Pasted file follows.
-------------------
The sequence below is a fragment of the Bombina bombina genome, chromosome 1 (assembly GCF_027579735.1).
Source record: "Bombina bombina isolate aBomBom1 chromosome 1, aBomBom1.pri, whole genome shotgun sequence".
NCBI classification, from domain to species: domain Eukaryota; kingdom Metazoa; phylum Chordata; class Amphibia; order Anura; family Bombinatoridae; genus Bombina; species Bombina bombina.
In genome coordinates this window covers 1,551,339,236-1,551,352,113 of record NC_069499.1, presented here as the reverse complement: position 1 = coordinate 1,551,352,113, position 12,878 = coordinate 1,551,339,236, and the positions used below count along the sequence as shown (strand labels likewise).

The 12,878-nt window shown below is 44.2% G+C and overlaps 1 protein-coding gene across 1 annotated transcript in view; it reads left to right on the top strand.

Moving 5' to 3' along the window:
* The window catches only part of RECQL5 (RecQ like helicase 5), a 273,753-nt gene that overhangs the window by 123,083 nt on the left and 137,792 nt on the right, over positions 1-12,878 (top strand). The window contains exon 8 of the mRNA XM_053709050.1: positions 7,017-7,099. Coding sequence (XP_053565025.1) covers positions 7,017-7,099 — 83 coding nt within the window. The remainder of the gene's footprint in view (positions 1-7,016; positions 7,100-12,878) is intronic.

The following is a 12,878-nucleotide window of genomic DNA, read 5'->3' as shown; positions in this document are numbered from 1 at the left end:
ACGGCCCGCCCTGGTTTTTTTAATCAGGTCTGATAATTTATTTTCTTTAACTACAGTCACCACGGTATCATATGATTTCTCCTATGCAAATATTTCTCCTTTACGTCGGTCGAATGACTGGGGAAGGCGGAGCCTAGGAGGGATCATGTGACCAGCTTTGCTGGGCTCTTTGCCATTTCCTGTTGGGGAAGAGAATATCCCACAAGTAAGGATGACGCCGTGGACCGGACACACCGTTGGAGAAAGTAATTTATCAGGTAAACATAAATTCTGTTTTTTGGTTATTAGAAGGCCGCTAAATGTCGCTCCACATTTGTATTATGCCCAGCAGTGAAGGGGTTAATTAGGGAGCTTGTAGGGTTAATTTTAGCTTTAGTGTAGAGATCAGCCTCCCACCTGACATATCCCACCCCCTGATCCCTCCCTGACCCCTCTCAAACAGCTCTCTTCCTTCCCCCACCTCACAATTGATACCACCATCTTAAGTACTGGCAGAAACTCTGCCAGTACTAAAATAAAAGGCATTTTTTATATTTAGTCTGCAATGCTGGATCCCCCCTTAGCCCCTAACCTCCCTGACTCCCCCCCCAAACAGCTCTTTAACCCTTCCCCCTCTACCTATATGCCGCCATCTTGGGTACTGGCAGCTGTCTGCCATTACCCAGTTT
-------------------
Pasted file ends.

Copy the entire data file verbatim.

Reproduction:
The sequence below is a fragment of the Bombina bombina genome, chromosome 1 (assembly GCF_027579735.1).
Source record: "Bombina bombina isolate aBomBom1 chromosome 1, aBomBom1.pri, whole genome shotgun sequence".
NCBI classification, from domain to species: domain Eukaryota; kingdom Metazoa; phylum Chordata; class Amphibia; order Anura; family Bombinatoridae; genus Bombina; species Bombina bombina.
In genome coordinates this window covers 1,551,339,236-1,551,352,113 of record NC_069499.1, presented here as the reverse complement: position 1 = coordinate 1,551,352,113, position 12,878 = coordinate 1,551,339,236, and the positions used below count along the sequence as shown (strand labels likewise).

The 12,878-nt window shown below is 44.2% G+C and overlaps 1 protein-coding gene across 1 annotated transcript in view; it reads left to right on the top strand.

Moving 5' to 3' along the window:
* The window catches only part of RECQL5 (RecQ like helicase 5), a 273,753-nt gene that overhangs the window by 123,083 nt on the left and 137,792 nt on the right, over positions 1-12,878 (top strand). The window contains exon 8 of the mRNA XM_053709050.1: positions 7,017-7,099. Coding sequence (XP_053565025.1) covers positions 7,017-7,099 — 83 coding nt within the window. The remainder of the gene's footprint in view (positions 1-7,016; positions 7,100-12,878) is intronic.

The following is a 12,878-nucleotide window of genomic DNA, read 5'->3' as shown; positions in this document are numbered from 1 at the left end:
ACGGCCCGCCCTGGTTTTTTTAATCAGGTCTGATAATTTATTTTCTTTAACTACAGTCACCACGGTATCATATGATTTCTCCTATGCAAATATTTCTCCTTTACGTCGGTCGAATGACTGGGGAAGGCGGAGCCTAGGAGGGATCATGTGACCAGCTTTGCTGGGCTCTTTGCCATTTCCTGTTGGGGAAGAGAATATCCCACAAGTAAGGATGACGCCGTGGACCGGACACACCGTTGGAGAAAGTAATTTATCAGGTAAACATAAATTCTGTTTTTTGGTTATTAGAAGGCCGCTAAATGTCGCTCCACATTTGTATTATGCCCAGCAGTGAAGGGGTTAATTAGGGAGCTTGTAGGGTTAATTTTAGCTTTAGTGTAGAGATCAGCCTCCCACCTGACATATCCCACCCCCTGATCCCTCCCTGACCCCTCTCAAACAGCTCTCTTCCTTCCCCCACCTCACAATTGATACCACCATCTTAAGTACTGGCAGAAACTCTGCCAGTACTAAAATAAAAGGCATTTTTTATATTTAGTCTGCAATGCTGGATCCCCCCTTAGCCCCTAACCTCCCTGACTCCCCCCCCAAACAGCTCTTTAACCCTTCCCCCTCTACCTATATGCCGCCATCTTGGGTACTGGCAGCTGTCTGCCATTACCCAGTTT